S6: Yeah, I’m happy to talk about that. And I think, you know, I especially want to talk about in the context, since this is a parenting podcast of what the sociological literature shows is the benefit of in general acceptance. Right. Currently, trans kids have a really disproportionately high suicide attempt rate that a shocking like somewhere between 40 to 50 percent of trans people have or have contemplated or seriously attempted suicide. Oftentimes, that’s used by opponents of gender care as an argument for why it shouldn’t be given, because it’s like, well, these people are psychologically unstable. This is a mental illness. But the same used to be true when it came to gay people. Right. They used to also have a really high rate of suicidality. And, you know, what doctors say is it’s it’s that the suicide doesn’t come from having the identity. There’s nothing wrong with the identity. The problem is the way that society treated because you have an identity. Right. And so actually what studies show is that when trans kids have that affirmation, when they’re supported by their families, they’re able to get the medical care that they need and they’re able to be affirmed by society. They actually have like outcomes which are very similar to their CIS gender, that is their non transgender peers, like when it comes to things like mental health, graduation rates, low rates of substance abuse rates of sort of like success later in life. Actually, it’s it’s really roughly parallel. And that’s really quite remarkable if you think about it, because just because your family supports you and you can kind of get the documents that you need to get the care that you need doesn’t mean you’re necessarily going to have an easy time. Right. There’s still going to be these messages you’re getting from society. There’s going to be people in your community who don’t support you. So the fact that they’re even parallel just because they’re getting affirmed is huge. So I think the thing that I really want to bring across is it’s really astonishing, like what a change it makes to have that kind of support in your life. And what we see with really young or courageous trans activists and those who have grown up, people like Janet Mock, like Jazz Jennings, like Evan Graham, like Laverne Cox, it’s that when you have that support, you’re really able to just get on with being a person and figuring out the rest of your life.

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S3: Why do you think so many of these new laws focus on athletics?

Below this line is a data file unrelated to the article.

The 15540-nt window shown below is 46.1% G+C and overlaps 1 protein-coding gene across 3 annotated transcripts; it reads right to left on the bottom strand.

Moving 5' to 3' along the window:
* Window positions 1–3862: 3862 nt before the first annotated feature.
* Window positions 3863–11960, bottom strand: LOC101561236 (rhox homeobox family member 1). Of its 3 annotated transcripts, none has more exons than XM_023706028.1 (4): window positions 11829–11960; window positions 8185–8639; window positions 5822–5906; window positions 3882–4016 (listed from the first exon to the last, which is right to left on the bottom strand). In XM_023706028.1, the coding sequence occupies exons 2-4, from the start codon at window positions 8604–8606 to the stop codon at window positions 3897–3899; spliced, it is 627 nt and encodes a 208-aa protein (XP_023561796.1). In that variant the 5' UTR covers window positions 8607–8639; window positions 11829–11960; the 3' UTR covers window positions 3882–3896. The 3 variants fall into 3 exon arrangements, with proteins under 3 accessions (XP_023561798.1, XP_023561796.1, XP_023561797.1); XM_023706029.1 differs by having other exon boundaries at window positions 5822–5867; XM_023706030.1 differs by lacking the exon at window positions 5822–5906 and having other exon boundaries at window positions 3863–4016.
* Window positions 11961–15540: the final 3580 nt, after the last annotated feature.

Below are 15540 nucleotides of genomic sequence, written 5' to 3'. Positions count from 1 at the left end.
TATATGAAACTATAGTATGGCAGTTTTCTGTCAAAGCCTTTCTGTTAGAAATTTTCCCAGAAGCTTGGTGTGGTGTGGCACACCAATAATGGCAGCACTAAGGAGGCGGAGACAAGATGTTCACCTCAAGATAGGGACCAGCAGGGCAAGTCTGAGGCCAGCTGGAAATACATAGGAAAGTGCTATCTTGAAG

S6: That’s a good question. So, you know, like if you recall, like five years ago, they were all about bathrooms. Right? And at the time, everybody was like, oh, this is a real social problem. You know, like it’s transgender. Women are going to enter women’s bathrooms. There’s going to be all these issues. And of course, it was an invented problem because actually transgender people had been using bathrooms for decades before. They’ve been using them since and trying to police. That is actually worse than leaving alone. There wasn’t actually a real problem. So I think they keep shifting what they’re targeting because they keep trying to gin up a new issue that people are going to be scared of. And now they think they found it. The new latest issue is transgender people playing sports. Ultimately, I think what they don’t realize is that actually transgender people have also been playing sports and of course, with the gender identity for a long time, if you go back to the nineteen seventies, a pioneering female TENNET transgender female tennis star was Renee Richards, who actually won a case in New York before the New York, I think, appellate court to get the right to play in the US Open. And she was like a world renowned, like highly ranked tennis star who ranked in the upper 20s, I think like four decades. And the International Olympic Committee has since twenty fifteen had a policy around how transgender people to participate in sports after having certain kinds of medical treatment thresholds cleared. The NCAA has had a policy for over half a decade. And in states like California, they’ve had laws saying that trans kids have to be allowed to play sports in accordance to gender identity on the books as a state law. And then none of those places have you actually seen a real problem in terms of the things that they’re talking about, like, oh, like this will be the ruination of women’s sports or that there won’t be a level playing field. Actually, these are things that sports bodies have been figuring out for a long time. And so I think the reason you’re seeing it is because it’s an issue that they think is a winning issue politically. If you look at the polling, transport’s inclusion is the only issue with respect to transgender inclusion or anti-discrimination in which there’s even the public is even on the fence. Right. Like for every other question you ask, like, should trans people be discriminated against at work? Should they be at school? Should we be preventing people from changing their licenses? Or should we, you know, have anti-discrimination laws like all of these things, like everyone’s like 60, 70, 80 percent in favor. Right. Which in this country is actually a really strong consensus. If you can get, you know, like 80 percent of the people to say, oh, we all think that nobody should be discriminated against on the basis of gender identity, that’s actually a really robust sports. Participation is the only thing where right now it’s like forty seven, forty seven or something like that. Right. And so they can they feel like they can still seize on this issue and they can make political hay out of it. So I think that’s why it’s happening.